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ICA President’s Blog #2 by Tim Trainor

Dear ICA Colleagues,

I hope that everyone is healthy and safe during these continuing times of uncertainty and viral attacks on our well-being. Many of you are working tirelessly to help in managing the pandemic while others are working toward meaningful observations and data collection and synthesis. Still others are making maps on a variety of topics to help leaders, decision-makers and health providers in their daily challenges to arrest and control this deadly virus and its impacts.

There are more unknowns than knowns. Each day brings revelations while we observe the continued spread with little confidence of safety beyond burrowing in our living quarters or cautiously escaping out into spaces with variable public interactions. We face risk each day and we long for a sense of security for ourselves and our families.

What can we do as a cartographic community to help in responding to this frustrating situation? As we do our work, we are experiencing challenges that defy our efforts to provide what we think is needed to help. The absence of specific data at the needed level of resolution may be one example. Accurate data reflecting the necessary time-stamp might be another. Having effective data at helpful geographic areas to make decisions and manage impacts could be another challenge. We know from health experts that to be safer in our current circumstances there is a need to test, trace and isolate new cases until a vaccine is developed and administered to everyone. In order to accomplish these tasks, what data is needed and at what levels of geography?

We, as cartographers, can contribute to the demands for data and visualization aids during this crisis. Last week I participated in a global virtual meeting of the UN expert group on the integration of statistical and geospatial information. This group was formed collaboratively by the UN Statistical Commission and the UN Committee of Experts on Global Geospatial Information Management. The current efforts by this expert group could not be more timely. Tasks associated with challenges in integrating statistical and geospatial information include geocoding, common geographies, interoperability, privacy and confidentiality, and capacity building.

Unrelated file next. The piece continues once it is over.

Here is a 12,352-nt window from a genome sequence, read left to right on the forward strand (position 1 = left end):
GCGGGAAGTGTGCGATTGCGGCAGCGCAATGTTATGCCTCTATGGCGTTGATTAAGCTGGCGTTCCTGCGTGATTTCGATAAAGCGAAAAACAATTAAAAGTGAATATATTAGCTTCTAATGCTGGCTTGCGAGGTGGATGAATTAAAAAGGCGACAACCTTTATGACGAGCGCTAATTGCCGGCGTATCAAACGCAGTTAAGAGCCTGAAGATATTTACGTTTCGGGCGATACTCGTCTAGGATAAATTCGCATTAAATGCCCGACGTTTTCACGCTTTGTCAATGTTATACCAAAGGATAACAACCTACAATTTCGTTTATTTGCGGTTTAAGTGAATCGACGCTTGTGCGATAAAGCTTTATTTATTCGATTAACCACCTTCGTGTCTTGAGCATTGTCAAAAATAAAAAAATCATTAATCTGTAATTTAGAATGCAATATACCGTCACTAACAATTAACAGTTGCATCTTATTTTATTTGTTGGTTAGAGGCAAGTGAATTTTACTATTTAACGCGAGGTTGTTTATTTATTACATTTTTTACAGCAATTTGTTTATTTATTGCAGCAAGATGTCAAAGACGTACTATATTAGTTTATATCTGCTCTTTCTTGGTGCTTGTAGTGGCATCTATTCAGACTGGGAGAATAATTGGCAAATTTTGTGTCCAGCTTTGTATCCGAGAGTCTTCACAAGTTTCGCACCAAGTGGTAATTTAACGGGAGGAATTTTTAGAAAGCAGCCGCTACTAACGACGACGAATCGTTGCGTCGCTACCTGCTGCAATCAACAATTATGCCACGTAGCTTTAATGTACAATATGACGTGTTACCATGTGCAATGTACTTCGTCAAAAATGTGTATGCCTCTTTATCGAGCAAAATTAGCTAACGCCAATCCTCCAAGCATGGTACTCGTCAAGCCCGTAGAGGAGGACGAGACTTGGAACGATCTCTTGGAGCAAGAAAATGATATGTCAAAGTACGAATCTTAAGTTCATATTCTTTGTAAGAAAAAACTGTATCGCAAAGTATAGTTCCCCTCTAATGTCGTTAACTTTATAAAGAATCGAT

Each one of these topics is an issue of the day as we fight our way through the pandemic battle.

No one person has the perfect solution, but together, as we share information, ideas, experiences, failures and successes, we can take the best approaches as they apply to our circumstances by developing tools, techniques, methodologies, data, and technical solutions that will contribute to arresting the impacts of this virus. This is a call for sharing in a pandemic era.

Let’s use the tools available to us such as articles in the ICA News and eCARTO News, submission of research work in cartography and GIScience to the International Journal of Cartography, updates through social media like Facebook, and engagements with colleagues using the virtual tools that make our connections possible.

Be well and stay safe.

– Tim Trainor
President of the International Cartographic Association

ICA President’s Blog #1 by Tim Trainor

Dear ICA Colleagues,

I hope that everyone is well and that you are in a safe situation as we experience the reality of the Coronavirus Pandemic. With each day, we see changes in our local circumstances that require us to adjust our daily lives accordingly. For some, they have weathered a difficult time and are seeing some relief from periods of self-quarantining. For others on the other end of the virus spectrum, they may be seeing the first signs of exposure. This could take longer than we prefer as there is much to learn about the effects of the virus, how it can be best treated, and how it can be prevented in the future.

The ICA, like other organizations, has been impacted. Planned events for regional cartographic conferences and ICA Commission workshops and meetings have had to postpone or cancel plans in order to reduce physical contact. While unfortunate, this is a needed response as we observe the situation worsening in some areas.

Like you, I look to maps to help in understanding the impact of the virus on our communities. This is a time for each of us to reflect, as cartographers, what else we could do to have a positive impact on knowledge, understanding, prevention, and resolution of the virus. As scientists explore the cause, effect, and resolution, we stand ready to help communicate their findings through maps and mapping. Let’s share our expertise.

Take care and be safe!

– Tim Trainor
President of the International Cartographic Association

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